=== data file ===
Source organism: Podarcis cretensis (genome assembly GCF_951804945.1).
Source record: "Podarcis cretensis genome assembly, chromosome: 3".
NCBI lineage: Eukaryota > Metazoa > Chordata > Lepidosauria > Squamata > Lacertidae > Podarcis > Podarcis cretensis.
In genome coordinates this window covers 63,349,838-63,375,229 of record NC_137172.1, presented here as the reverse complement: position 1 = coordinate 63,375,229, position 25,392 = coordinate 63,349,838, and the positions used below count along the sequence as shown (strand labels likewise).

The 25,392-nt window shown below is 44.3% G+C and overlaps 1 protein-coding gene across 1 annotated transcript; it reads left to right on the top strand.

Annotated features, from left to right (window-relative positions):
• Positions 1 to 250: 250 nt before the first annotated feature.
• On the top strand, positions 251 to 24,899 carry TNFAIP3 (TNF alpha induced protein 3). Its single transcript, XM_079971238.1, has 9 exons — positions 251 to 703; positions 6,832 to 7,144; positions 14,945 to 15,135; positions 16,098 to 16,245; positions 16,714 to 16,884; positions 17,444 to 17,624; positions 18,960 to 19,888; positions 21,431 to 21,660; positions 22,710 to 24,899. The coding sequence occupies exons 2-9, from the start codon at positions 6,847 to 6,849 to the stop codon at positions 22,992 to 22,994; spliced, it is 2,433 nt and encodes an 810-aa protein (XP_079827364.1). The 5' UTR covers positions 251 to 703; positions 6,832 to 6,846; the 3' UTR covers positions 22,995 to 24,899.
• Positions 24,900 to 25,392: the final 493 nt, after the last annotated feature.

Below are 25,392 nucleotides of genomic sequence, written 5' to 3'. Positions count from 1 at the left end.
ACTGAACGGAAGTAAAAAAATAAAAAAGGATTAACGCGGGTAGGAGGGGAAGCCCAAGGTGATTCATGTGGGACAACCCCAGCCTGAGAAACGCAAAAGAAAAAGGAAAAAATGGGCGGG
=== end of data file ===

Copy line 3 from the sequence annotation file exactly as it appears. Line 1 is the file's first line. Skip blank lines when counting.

NCBI lineage: Eukaryota > Metazoa > Chordata > Lepidosauria > Squamata > Lacertidae > Podarcis > Podarcis cretensis.